That’s according to The Local Government Association (LGA), which wants giants such as Costa, Starbucks and Café Nero to do more to reduce the 2.5bn paper cups that are thrown away in the UK each year.
Most coffee cups have a plastic coating which must be separated from the paper before recycling, which ordinary processing plants are unable to do.
This means the vast majority of cups end up going to landfill, creating an estimated 25,000 tonnes of waste.
Councils already work with orange juice carton manufacturers to develop systems for collecting and recycling empty cartons, and now they want coffee chains to do the same.
Cllr Peter Box, the LGA's Environment spokesman, said: "Recycling has been a real success story for councils and residents, and rates have quadrupled in the last decade. It's extremely frustrating that this hard work is being damaged by a lack of recyclable paper cups.”
It was announced last week that Starbucks is planning to trial its first fully recyclable cup in selected UK stores.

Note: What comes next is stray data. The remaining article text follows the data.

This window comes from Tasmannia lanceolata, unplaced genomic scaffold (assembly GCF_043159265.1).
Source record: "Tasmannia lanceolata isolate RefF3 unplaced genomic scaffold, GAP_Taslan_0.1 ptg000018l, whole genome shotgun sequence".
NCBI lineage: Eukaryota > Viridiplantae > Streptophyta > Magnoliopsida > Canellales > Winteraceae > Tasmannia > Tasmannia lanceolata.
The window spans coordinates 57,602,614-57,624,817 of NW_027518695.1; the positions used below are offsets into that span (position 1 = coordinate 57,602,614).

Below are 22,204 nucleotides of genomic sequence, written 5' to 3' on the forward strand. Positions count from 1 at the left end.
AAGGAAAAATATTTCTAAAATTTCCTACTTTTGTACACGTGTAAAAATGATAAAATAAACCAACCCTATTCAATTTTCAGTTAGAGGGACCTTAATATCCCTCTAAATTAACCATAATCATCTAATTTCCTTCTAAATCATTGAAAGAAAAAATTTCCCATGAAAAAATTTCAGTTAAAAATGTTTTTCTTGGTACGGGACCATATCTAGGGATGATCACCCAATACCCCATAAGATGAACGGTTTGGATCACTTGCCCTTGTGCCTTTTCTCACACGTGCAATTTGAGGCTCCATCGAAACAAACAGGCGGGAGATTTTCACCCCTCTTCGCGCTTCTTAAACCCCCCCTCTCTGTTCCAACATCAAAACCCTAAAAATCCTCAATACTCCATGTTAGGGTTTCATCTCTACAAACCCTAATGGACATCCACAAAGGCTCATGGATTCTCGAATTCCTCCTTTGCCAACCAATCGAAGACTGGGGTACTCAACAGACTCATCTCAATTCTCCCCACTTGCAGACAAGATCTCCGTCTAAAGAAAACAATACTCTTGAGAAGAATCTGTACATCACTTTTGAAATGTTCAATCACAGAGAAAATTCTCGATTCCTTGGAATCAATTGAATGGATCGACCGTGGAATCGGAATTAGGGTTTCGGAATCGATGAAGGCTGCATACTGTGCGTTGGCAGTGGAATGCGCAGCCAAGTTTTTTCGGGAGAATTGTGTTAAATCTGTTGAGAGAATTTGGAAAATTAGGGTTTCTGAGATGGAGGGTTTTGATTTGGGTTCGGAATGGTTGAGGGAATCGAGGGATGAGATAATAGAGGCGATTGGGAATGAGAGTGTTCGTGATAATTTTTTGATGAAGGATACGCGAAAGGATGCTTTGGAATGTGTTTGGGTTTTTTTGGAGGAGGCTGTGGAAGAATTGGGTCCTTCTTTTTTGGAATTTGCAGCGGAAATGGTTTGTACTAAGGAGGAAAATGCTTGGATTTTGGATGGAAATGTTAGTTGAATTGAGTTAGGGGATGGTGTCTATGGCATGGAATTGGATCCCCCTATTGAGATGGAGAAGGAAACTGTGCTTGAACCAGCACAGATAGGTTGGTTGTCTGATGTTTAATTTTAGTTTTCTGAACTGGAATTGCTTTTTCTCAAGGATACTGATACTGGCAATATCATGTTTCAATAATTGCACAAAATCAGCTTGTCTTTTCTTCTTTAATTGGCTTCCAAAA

The Frugalpac cup, which launched on Thursday, has a thin film liner which easily separates from the paper in the recycling process.
Engineer Martin Myerscough, who created the cup, told The Guardian he is ‘in talks’ with other coffee chains and supermarkets about using the cup as their standard product.
But the LGA warned that the sector must go ‘further and faster’ in developing recyclable cups, with councils currently spending £3.3bn a year on recycling, collecting and disposing of waste.
“The industry has recently shown signs of heading in the right direction on this issue – but it needs to…demonstrate positive and immediate action in developing recyclable cups,” said Box.
"Retailers, manufacturers and caterers must be doing more to bring down the 23m tonnes of waste generated each year."
A Starbucks spokesman told The Guardian it was 'very interested' in the Frugalpac cup and was currently testing its safety and quality standards.
Coffee chains have previously come under fire for using a recycling symbol on their existing cups, despite campaigners warning that they are ‘virtually impossible’ to recycle with their current design.
The Government rejected calls for a ‘plastic bag-style’ tax on the cups earlier this year after figures showed that just one in 400 were recycled each year.